The UK Royal Navy‘s Sandown-class minehunter HMS Penzance and Hunt-class mine countermeasure vessel (MCMV) HMS Chiddingfold have successfully completed an intense weapon and seamanship training in the Gulf.
The two vessels have been conducting patrols in the Middle East region since December 2014 to provide freedom of navigation, while supporting the 30-nation Combined Maritime Forces (CMF) organisation in the Gulf.
The crews practised a coordinated gunnery exercise against targets and flares, as well as high-speed manoeuvring and communicating drills.
As part of the gunnery drill, both ships engaged their 30mm guns, General Purpose Machine Guns and Mark 44 Miniguns.
Royal Navy HMS Penzance gunnery officer lieutenant Matt Cary said: "It was really beneficial for us to conduct this training with Chiddingfold today.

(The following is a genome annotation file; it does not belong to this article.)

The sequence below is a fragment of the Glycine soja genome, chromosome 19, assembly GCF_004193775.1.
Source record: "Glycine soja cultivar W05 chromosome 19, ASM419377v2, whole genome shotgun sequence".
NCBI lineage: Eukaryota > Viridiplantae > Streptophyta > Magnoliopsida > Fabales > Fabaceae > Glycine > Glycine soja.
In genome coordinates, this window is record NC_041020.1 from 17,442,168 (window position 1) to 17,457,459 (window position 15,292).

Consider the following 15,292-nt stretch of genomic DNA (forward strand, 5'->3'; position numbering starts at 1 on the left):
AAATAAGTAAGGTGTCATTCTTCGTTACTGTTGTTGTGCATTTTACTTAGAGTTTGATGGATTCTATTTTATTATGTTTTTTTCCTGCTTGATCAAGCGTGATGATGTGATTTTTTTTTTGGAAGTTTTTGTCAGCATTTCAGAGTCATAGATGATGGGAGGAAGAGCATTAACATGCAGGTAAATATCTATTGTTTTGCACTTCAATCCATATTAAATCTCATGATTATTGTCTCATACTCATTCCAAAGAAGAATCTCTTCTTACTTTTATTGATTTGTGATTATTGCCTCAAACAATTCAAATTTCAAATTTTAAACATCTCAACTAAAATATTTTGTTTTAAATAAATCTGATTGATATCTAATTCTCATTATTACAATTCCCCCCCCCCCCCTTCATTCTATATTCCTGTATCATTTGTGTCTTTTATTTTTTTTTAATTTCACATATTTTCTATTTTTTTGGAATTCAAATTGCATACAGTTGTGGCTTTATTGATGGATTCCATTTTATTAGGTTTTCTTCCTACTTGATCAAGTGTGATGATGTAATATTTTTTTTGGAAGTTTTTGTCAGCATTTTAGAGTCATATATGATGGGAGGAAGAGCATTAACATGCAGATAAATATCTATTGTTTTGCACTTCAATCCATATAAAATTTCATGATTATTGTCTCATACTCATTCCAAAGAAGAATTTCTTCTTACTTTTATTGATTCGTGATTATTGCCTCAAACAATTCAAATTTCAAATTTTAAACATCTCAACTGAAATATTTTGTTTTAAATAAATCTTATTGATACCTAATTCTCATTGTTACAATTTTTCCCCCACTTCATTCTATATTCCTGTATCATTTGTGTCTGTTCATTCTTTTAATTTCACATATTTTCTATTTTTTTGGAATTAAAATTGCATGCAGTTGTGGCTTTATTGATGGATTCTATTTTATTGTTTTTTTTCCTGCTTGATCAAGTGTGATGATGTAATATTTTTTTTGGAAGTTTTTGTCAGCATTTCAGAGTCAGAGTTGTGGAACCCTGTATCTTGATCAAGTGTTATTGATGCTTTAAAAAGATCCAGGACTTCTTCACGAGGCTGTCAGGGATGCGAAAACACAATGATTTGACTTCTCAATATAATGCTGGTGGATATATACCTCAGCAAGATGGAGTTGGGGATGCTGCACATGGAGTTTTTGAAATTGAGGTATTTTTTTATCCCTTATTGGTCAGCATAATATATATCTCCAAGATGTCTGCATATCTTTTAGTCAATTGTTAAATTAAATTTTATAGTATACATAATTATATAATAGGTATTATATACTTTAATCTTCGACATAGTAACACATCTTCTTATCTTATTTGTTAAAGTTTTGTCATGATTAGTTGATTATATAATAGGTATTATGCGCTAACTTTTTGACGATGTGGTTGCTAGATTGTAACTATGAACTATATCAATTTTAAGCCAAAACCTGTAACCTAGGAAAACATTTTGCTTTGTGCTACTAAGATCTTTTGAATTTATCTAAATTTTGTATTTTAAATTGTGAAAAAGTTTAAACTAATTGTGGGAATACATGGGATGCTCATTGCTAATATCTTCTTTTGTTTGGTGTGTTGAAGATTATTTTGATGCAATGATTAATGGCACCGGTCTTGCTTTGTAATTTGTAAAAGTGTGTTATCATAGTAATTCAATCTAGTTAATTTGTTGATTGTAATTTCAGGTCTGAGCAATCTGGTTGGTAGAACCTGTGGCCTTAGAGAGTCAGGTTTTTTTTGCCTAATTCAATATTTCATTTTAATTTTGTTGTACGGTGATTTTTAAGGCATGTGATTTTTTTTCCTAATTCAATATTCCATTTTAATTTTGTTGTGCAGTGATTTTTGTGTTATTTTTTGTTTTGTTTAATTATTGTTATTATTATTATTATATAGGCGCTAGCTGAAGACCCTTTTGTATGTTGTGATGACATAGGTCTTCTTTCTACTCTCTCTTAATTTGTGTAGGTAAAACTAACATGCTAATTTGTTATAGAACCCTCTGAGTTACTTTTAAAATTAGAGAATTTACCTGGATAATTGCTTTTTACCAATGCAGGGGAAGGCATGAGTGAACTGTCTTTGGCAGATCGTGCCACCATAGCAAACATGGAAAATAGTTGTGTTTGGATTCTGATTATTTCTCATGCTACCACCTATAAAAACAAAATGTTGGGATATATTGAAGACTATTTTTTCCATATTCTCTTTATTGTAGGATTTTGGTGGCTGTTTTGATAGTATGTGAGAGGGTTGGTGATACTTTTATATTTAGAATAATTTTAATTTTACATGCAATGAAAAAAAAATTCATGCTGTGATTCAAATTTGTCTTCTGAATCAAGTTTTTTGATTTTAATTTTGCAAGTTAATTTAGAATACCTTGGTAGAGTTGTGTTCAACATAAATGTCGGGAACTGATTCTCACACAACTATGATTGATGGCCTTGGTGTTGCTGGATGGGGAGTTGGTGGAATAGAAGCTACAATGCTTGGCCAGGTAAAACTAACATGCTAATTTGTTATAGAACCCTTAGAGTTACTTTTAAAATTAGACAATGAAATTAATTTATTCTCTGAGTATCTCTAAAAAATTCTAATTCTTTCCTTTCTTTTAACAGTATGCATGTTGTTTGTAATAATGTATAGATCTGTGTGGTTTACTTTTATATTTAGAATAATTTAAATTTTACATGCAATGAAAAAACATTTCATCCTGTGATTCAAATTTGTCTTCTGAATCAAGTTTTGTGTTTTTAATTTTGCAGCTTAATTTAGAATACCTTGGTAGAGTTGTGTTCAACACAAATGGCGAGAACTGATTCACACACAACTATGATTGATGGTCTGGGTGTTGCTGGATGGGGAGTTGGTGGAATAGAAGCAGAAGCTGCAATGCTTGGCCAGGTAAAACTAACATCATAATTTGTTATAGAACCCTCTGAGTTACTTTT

"We’ve proven that we can engage hostile contacts in multiple environments, utilising a range of weapons in a coordinated engagement.
"Having trained for this in the UK, we are proving that we are clearly capable of operating to a high level whilst deployed on operations."
In January this year, HMS Penzance joined the US and Iraqi warships, as well as an Apache gunship, in a simulated pirate attack at the northern tip of the Gulf near the Al Basrah oil terminal.
HMS Chiddingfold completed a month-long examination of the navy’s operational sea training in Scotland in 2013.
Image: HMS Chiddingfold sailing astern of HMS Penzance. Photo: courtesy of Royal Navy.